For Example, the Centre had also imposed AFSPA in Tripura in 1972 despite opposition from the then state government.
The Centre can take a decision to repeal AFSPA after getting a recommendation from the state government.
AFSPA has been imposed on the Northeast states, Jammu & Kashmir, and Punjab during the militancy.
It is effective in the whole of Nagaland, Assam, Manipur (excluding seven assembly constituencies of Imphal) and parts of Arunachal Pradesh.
The Centre revoked it in Meghalaya on April 1, 2018. Earlier, the AFSPA was effective in a 20 km area along the Assam-Meghalaya border.
In Arunachal Pradesh, the impact of AFSPA was reduced to eight police stations instead of 16 police stations, and in Tirap, Longding, and Changlang districts bordering Assam.
Tripura withdrew from the AFSPA in 2015. Jammu and Kashmir too have a similar Act.
What Attempts have been made to Repeal AFSPA in the past?
In 2000, Manipur activist Irom Sharmila began a hunger strike, which would continue for 16 years, against AFSPA.
The Justice Jeevan Reddy Commission submitted its report in 2005, saying AFSPA had become a symbol of oppression and recommending its repeal.
The Second Administrative Reforms Commission, headed by Veeerapa Moily, endorsed these recommendations.
AFSPA has been a controversial one, with human rights groups opposing it as being aggressive.
Multiple states and non-state armed actors have operated under AFSPA’s shadow.
For instance, in Assam in the 1990s, death squads — or “secret killers” as they were called — carried out a wave of extrajudicial killings.
These could not have occurred without the cover provided by AFSPA’s disturbed area designation.
In some parts of Northeast India, AFSPA is now routinely extended every six months. But there is little evidence that any meaningful review occurs at those times while taking a decision to extend AFSPA.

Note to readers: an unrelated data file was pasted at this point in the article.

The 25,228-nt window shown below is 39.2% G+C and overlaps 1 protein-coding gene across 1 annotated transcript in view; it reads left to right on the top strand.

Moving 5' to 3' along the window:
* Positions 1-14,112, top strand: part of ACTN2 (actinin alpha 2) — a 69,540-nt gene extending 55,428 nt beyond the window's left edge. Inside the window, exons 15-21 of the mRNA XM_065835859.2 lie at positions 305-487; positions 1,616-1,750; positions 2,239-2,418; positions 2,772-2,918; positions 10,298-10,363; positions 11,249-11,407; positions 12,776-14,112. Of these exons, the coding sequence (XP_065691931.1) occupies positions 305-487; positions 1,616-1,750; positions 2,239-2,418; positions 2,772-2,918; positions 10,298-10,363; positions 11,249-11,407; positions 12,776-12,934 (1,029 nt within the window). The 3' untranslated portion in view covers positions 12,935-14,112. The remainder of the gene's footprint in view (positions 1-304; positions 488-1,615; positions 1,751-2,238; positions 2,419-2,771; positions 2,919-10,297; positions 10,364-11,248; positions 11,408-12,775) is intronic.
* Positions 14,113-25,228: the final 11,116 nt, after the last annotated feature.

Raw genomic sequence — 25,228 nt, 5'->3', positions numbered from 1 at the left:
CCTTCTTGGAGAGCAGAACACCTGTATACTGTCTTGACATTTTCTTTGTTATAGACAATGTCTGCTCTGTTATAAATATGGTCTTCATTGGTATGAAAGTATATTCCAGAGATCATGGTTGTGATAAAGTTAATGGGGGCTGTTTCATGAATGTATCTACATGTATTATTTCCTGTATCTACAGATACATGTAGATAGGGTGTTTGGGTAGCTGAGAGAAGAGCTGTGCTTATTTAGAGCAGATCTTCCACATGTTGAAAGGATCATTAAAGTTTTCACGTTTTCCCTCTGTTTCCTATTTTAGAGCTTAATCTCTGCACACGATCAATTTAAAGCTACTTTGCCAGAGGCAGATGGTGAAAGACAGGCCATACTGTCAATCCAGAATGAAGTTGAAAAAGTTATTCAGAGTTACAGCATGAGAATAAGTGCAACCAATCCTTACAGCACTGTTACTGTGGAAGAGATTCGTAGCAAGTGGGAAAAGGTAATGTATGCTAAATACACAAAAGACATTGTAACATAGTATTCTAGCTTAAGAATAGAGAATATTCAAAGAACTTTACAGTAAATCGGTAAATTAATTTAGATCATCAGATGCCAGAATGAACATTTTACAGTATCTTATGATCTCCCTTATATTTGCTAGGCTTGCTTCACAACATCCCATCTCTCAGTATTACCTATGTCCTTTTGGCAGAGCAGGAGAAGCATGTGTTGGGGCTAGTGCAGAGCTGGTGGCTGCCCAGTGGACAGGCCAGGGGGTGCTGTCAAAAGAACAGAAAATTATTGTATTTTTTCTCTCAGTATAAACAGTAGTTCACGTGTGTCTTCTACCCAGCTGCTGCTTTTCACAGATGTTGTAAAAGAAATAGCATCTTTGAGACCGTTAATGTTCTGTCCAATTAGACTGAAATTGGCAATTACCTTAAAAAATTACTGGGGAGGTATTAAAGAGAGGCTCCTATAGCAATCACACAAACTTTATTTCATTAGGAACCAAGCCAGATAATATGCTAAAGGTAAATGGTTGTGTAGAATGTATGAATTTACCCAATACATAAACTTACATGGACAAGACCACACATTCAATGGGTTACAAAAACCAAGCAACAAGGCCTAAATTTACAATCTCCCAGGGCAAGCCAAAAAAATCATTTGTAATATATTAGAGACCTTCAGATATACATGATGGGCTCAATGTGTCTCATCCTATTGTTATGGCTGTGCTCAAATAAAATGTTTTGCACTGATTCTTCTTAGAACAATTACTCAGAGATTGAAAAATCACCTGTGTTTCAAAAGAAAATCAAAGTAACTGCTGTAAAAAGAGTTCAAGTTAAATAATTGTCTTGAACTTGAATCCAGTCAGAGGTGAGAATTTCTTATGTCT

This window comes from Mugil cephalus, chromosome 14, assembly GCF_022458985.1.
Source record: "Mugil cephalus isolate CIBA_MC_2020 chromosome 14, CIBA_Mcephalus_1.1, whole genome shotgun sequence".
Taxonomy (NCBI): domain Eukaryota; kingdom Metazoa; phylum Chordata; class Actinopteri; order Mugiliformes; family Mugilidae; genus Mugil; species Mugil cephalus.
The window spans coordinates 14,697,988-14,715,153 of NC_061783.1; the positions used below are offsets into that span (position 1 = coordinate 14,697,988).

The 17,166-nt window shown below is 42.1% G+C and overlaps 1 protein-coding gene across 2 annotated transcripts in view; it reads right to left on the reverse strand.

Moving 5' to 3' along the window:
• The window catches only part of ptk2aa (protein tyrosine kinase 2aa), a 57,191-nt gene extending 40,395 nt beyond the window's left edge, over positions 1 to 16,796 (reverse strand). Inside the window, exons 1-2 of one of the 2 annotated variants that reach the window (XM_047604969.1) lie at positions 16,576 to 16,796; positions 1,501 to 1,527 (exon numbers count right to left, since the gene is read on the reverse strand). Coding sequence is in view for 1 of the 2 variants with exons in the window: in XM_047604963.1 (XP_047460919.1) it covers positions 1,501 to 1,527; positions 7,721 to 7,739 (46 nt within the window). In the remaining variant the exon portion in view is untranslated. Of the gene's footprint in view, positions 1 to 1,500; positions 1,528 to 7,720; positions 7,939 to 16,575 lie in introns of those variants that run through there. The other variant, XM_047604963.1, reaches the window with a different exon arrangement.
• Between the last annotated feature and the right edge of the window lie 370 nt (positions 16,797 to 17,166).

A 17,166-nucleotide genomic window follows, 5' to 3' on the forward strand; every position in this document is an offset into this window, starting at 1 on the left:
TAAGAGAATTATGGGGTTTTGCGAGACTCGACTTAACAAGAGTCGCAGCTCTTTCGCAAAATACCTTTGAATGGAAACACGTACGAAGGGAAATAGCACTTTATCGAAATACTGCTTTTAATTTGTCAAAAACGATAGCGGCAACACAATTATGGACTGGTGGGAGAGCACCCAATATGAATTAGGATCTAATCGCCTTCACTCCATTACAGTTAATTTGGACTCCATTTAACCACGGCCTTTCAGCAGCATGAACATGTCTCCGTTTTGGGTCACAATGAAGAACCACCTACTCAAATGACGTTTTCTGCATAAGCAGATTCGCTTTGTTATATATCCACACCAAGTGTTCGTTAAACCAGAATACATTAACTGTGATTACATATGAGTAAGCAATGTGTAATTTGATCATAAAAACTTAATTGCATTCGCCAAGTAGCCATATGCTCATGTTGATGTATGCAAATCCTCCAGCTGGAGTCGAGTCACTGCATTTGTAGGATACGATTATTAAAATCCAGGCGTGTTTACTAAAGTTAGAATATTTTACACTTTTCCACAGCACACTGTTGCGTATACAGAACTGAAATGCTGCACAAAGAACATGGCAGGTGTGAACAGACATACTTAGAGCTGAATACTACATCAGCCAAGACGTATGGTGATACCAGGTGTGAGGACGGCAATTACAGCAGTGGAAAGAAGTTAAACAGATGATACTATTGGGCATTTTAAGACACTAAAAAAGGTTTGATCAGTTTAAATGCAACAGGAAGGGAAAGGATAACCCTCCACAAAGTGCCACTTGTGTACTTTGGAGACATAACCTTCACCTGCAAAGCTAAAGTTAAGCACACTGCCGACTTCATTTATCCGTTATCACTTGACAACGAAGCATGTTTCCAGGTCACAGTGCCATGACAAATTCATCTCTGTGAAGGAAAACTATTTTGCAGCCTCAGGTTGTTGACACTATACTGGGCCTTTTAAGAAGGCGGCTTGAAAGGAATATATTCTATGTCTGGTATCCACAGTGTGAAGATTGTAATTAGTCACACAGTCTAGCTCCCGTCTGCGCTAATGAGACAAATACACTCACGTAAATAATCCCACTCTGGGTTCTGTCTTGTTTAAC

The AFSPA has often been under the scanner for giving the armed forces personnel the “license to kill”.
Supreme Court Observation on AFSPA
The practice of deploying the armed forces to assist civil power, the ruling stressed, is premised on the assumption that “normalcy would be restored within a reasonable period”.
If the civil administration and the armed forces fail to achieve this, that “cannot be a fig leaf for the prolonged, permanent or indefinite deployment of the armed forces”.
That would be a mockery of “our democratic process” and “a travesty” of the constitutional distribution of powers between the Centre and the states, which provides the legal foundation for the practice.
Any force that operates in a counter-terrorism environment, and in the case of J&K, superimposed by proxy war, needs protection.
Therefore, any future amendment needs to cater to the protection of the armed forces operating in a disturbed area.
At the same time, protection for the armed forces must be accompanied by provisions that ensure responsibility and accountability, within the parameters of the law. It is for this reason that robust safeguards need to be incorporated into the existing or any new law.
Specific Suggestions Could Include:
Create committees at the district level with representatives of the army, police, civil administration, and the public to report, assess and track complaints in the area.
All investigations should be time-bound. Reasons for the delay should be communicated to the aggrieved.
There is a need to keep detailed records of operations, to ensure suitable proof of conduct of forces and operational imperatives.
All old cases of human rights violations should be fast-tracked and judgments communicated to the aggrieved.